* * * GALLERY TALK by LYNN HURST, Saturday 28th January, 1.30pm * * *
The Dutch Vanitas painters of the 17th century could not have imagined how their work would inspire a wave of artists working in a medium not yet invented. A number of New Zealand photographers have drawn inspiration from them (Fiona Pardington's recent work is but one example) and re-interpreted the elements and content to reflect current, local and personal concerns. Several Photospace Gallery exhibitors have also explored the Vanitas theme, most recently Alex Efimoff in his 2015 exhibition 'Men'. But I think you will agree when you see Lynn Hurst's exhibition that she brings something new, personal and very different to the tradition.
'Nature Morte' is Lynn Hurst's first exhibition at Photospace Gallery. It opens on December 3rd (12 noon-3pm) and runs until 28th January, 2017. Please not that Photospace Gallery will be closed from the 23rd of December to the 8th of January, inclusive, but viewing by appointment is available on most days. I'm not leaving town, so please email James Gilberd if you wish to visit the gallery during the holiday period.
Artist and exhibition info - Lynn Hurst, 'Nature Morte'
My photographic work fits most simply in the category of still life. More
specifically it references, 17th century Vanitas painting in the juxtaposition of
material culture with objects from nature. These Flemish and Dutch painters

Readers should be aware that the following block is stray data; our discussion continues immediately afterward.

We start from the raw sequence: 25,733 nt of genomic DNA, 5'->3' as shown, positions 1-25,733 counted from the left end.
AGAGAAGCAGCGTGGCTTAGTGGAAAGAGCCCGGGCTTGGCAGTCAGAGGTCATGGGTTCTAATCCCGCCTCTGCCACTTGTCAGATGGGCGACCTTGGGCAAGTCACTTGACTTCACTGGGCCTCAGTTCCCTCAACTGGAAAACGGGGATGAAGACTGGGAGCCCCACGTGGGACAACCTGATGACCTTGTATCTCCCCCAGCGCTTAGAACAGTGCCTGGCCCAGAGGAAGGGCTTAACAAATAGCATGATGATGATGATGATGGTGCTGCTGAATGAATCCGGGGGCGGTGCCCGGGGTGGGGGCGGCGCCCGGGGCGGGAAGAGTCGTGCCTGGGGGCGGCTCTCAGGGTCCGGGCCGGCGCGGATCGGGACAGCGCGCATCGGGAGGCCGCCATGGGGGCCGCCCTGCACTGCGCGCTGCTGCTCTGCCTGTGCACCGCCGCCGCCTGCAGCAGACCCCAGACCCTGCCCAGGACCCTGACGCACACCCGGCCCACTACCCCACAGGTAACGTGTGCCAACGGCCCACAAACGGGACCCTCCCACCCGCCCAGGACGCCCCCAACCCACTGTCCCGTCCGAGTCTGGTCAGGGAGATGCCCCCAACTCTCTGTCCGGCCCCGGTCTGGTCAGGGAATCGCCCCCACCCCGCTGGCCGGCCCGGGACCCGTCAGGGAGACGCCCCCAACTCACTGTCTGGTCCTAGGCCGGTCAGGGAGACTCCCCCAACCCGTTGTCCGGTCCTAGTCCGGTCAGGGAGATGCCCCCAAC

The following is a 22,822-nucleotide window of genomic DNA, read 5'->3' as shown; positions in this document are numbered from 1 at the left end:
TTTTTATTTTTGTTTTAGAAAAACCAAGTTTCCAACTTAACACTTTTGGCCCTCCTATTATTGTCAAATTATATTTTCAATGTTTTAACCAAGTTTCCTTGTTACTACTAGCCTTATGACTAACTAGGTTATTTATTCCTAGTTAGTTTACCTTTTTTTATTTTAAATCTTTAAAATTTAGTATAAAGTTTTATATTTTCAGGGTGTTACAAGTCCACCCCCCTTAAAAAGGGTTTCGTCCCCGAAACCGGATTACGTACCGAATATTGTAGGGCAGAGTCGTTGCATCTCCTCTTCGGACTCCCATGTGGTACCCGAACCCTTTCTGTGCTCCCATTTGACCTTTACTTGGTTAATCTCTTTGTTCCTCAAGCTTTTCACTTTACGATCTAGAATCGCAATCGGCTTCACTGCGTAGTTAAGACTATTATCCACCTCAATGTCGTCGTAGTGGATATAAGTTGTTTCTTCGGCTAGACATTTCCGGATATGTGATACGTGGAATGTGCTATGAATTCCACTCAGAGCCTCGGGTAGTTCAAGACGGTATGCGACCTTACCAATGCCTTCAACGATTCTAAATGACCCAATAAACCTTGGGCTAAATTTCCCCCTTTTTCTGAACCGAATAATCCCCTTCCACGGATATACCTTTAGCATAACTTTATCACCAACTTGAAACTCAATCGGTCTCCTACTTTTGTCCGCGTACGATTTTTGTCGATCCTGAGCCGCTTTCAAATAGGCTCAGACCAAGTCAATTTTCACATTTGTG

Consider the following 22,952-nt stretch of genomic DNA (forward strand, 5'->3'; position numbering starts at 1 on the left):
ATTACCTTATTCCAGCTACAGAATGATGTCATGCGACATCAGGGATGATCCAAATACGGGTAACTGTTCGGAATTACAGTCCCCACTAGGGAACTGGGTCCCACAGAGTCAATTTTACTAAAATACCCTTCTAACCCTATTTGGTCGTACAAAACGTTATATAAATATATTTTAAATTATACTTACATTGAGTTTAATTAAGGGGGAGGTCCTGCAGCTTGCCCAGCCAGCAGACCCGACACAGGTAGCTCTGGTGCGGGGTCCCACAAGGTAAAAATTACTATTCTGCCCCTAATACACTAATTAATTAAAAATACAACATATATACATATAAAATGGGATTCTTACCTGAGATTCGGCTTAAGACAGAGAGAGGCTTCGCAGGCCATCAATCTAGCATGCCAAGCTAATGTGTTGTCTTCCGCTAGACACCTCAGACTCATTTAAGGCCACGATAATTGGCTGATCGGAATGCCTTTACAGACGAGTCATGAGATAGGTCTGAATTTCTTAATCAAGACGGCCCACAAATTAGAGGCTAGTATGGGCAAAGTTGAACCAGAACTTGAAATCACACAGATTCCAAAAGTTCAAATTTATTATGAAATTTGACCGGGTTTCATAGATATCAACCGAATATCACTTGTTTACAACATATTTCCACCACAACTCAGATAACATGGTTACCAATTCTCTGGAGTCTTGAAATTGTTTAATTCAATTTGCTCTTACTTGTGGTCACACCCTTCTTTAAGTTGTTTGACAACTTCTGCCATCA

alluded to the moral and the metaphysical through a meticulous and sensual
depiction of objects— those symbolizing death, domesticity, wealth, and
worldliness. Exhibiting also a shared reliance on collecting (in my case, both
objects and pixels) this genre provides a space from which to comment on
issues surrounding privilege, the status derived from ownership, cultural
imperialism, and the politics of awarding value. It is an appropriate vehicle for
out times, one that is equally fixated on fear and consumption —ostentatious
display and the inexorability of death and decay.
[The time-consuming photographic and compositing process of the photographs in 'Nature Morte'] is important conceptually, not least of all, for its absurdity. The labour is often mind-numbingly repetitive, but is an action that serves to calm the limbic region of the brain and reduce anxiety. The obsessive and deceptive nature of the method mirrors a society obsessed by material culture and artificial beauty and is one perfected by the media to manipulate the unsuspecting. The Vanitas painters used their consummate craft and the still-life genre to cross-purposes. Ostensibly, their role was doctrinal, an imperative for redemption. The works conveyed the moralistic assertion that all human achievement and the pursuit of earthly pleasures was worthless, a vanity. They served as memento mori, reminders of the transitory nature of life and the inevitability of death. However, at the same time they were, themselves, objects of pleasure— status symbols whose success was dependent on their aesthetic beauty, technical virtuosity and coded iconography.
Below: Lynn Hurst artist bio, as a document.